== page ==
Social media has been around for years now, and yet the only one that has really stuck with me is Instagram. Perhaps it’s because it’s heavily dependent on images. Perhaps it’s because, when I “like” something, it doesn’t spam the feeds of my friends. I also wasn’t big on taking images with my phone until I got the iPhone 5s (still do) and until Instagram’s editing feature improved, along with the help of 3rd party image editing apps.
I’ve learned that I like to travel lightly. This means that carrying a big ol’ dslr + a couple of extra lenses is just not practical for me, so I’ve come to rely a lot on my phone and its camera.
Here are some tips for better travel Instagram photos, for those who also depend on their phones for travel memories:
Straighten the Photos
One of my biggest pet peeves when it come to images is crooked images, especially if the subject of the photo is architectural. Now, if the photographer intends for the photos to be crooked for artistic reasons, then okay, make it as crooked as you want. But if the photographer just didn’t adjust the lines to perfectly be horizontal or vertical because of laziness, that gets under my skin.
How do you fix this? Adjust in-camera. Tilt the camera / phone around until you get the lines just how you want them. Or you can fix it in Instagram by using the ‘Adjust’ tool.
Clean your lens
If your images are producing a misty / ghosty / blurry look that is not supposed to be there, chances are, your lens is dirty and needs to be cleaned. Make a habit of just quickly wiping your lens with a cloth (or better yet, microfiber cloth) before taking any photos to ensure crisp, clean photos.
A photo posted by Deasy S. (@deasynoel) on
Take advantage of lighting
Natural daylight is the best kind of light for everyday photos, especially Instagram photos. The worst time day to shoot is during high noon because it produces harsh shadows on your face and the stark contrast between highlight and shadows in general are hard to edit. Instead, opt for a morning sun or an afternoon sun to lessen the harshness. Even better is if it’s during sunset hours called the Golden Hour! However, I know that sometimes it is out of our hands what time of day things happen (i.e. traveling somewhere in the middle of the day), and in those cases, try to find somewhere that’s shaded to photograph.
If you happen to be indoors, the best place that has light is by a window. So the next time you’re at a restaurant, snag a table closest to the window for those awesome tabletop foodie shot! Extra tip – when shooting natural light indoors, turn off the lights. Any kind of artificial light will produce some sort of tint that you probably don’t want to have.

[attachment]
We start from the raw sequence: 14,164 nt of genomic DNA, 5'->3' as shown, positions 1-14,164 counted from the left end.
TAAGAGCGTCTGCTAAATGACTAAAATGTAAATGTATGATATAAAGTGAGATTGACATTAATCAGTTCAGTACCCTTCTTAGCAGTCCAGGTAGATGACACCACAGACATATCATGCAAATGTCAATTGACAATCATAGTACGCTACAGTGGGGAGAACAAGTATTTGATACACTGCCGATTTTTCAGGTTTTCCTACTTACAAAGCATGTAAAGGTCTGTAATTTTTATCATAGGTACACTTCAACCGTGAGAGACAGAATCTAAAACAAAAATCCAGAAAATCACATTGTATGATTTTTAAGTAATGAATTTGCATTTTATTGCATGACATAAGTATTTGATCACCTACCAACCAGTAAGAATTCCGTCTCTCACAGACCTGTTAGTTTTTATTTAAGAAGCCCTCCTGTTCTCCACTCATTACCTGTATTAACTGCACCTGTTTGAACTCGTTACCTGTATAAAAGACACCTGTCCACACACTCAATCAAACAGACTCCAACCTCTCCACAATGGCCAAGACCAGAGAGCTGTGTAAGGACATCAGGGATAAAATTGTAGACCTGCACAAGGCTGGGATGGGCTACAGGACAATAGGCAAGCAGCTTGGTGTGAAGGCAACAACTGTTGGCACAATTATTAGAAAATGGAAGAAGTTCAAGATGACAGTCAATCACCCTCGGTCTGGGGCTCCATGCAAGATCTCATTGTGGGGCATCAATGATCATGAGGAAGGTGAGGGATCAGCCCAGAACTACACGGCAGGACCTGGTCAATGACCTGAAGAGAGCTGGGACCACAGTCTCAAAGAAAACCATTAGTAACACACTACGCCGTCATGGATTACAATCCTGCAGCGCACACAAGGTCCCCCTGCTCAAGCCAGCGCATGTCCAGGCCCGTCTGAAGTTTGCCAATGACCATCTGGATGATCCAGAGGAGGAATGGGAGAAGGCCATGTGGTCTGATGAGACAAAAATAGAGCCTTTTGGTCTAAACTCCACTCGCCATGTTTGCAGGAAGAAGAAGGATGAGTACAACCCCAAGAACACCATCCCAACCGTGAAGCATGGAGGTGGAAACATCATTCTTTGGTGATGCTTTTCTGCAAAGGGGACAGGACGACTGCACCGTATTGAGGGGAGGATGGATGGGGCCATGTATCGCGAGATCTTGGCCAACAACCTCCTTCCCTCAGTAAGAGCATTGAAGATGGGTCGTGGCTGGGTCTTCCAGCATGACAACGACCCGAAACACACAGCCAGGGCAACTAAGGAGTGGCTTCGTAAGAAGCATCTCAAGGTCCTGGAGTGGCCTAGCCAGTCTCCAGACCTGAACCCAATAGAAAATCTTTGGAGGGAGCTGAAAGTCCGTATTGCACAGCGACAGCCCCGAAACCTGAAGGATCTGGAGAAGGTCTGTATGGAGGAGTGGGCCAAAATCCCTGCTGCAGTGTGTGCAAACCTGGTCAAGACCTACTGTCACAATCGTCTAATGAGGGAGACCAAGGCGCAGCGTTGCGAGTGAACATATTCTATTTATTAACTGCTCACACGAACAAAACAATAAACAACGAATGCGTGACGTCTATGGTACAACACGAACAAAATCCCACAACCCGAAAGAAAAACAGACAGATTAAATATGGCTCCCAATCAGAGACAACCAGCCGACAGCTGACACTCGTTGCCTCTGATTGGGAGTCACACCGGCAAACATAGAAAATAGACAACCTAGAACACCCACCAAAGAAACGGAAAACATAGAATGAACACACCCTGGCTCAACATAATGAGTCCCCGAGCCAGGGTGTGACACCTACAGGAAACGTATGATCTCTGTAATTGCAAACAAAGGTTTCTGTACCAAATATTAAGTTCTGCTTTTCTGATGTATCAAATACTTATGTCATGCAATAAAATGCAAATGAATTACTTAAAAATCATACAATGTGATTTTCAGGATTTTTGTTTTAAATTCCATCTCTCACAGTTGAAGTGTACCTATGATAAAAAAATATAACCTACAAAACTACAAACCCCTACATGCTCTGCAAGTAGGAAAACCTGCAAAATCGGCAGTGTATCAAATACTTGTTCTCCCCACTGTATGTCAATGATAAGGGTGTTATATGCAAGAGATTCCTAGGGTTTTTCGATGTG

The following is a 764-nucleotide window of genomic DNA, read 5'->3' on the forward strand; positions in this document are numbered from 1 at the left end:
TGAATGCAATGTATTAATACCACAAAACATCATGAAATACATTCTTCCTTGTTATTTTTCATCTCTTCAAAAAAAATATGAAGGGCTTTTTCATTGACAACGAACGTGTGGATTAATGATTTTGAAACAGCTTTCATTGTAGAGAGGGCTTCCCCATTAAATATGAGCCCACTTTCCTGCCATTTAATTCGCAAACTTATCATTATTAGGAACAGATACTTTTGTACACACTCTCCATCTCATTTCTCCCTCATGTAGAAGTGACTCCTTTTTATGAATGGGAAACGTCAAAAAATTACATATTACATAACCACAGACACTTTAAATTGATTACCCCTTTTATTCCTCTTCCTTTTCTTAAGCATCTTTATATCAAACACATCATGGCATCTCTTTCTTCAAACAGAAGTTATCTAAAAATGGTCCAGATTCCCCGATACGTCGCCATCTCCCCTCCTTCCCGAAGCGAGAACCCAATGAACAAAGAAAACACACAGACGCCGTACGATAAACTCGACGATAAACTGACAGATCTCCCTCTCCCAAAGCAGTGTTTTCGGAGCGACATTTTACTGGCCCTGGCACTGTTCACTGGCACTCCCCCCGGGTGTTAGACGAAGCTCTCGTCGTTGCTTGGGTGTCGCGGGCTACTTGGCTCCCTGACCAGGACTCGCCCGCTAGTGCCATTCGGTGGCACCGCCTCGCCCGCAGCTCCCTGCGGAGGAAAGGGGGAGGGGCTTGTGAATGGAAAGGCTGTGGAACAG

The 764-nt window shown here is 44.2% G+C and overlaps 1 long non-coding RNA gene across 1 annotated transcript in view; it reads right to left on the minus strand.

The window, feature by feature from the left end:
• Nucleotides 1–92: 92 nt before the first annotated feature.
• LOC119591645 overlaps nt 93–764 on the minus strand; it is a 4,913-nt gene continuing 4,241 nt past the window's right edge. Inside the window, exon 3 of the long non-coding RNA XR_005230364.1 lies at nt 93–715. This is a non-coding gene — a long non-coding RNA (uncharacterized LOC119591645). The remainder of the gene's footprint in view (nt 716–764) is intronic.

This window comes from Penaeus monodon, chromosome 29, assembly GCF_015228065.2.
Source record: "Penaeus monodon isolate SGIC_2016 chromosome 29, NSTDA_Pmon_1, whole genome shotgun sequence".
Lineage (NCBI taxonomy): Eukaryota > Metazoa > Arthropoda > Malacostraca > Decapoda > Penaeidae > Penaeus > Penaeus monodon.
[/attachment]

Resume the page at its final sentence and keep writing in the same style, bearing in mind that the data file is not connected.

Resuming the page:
Photograph several compositions
When I was visiting Washington, D.C. last year for the blooming of the cherry blossoms, I went nuts taking pictures. Out of over a hundred photos, maybe 4 or 5 made the cut. Now, this is probably extreme for many of you, but I highly encourage you to take several photos, in several different compositions to find that one photo that stands out and is “instagrammable”. Maybe one photo has the subject low to the ground with a lot of negative space up top. Maybe the second photo has the subject far out in the distance, so you get a better sense of the scale and surroundings. There are so many possibilities with composition, each creating a different sense for the photo.
Take a portrait
… versus a selfie. This is especially critical when you’re traveling. When you’re taking a selfie, you’re limited to how far your hand can extend. Most of the time, this causes your head to take over the majority of the space, and we end up seeing very little of what’s actually around you (i.e. the travel part). Instead, opt to have your travel buddy or a stranger to take your portrait. This gives you the freedom to be jumping, to be dangling your feet off a cliff, to be swimming in that resort pool, to be sipping on a coconut and swinging in a hammock, and of course, to turn your back to the camera altogether. The limit is endless and so much better than just staring at the camera.
If you’re a professional photographer, no photograph will see the light of day without some sort of editing done to it. This is true with phone camera photos as well. It’s not enough to just post the images straight-out-of-camera (sooc) to the digital world. To make it stand out, you must do some sort of editing to it.
Here is how I edit my images:
This is a tool that I’ve just recently started using, and this is mainly used to ‘whiten’ things that, because of bad lighting and whatnot, would have been a murky yellow.
After going into FaceTune and making a couple of adjustments, I open up Priime and go through some filters that might suit the photo best. My favorite is Cathedral for indoor shots and Emerald for nature shots, but I try on a lot of other filters to see what looks best. Also, be sure to adjust the amount of filter you want to use. It’s rare that I ever use a filter at 100%.
Before hitting “post”, I make sure the photo isn’t crooked (see 1st tip), adjust the brightness, add a little bit of Lux, add just a hint of sharpening, add a dash of saturation if the post is nature-related, and that should do it!
Ahh! I hope this helped! Please feel free to let me know if you have any questions or further tips on how to get those instagrammable images!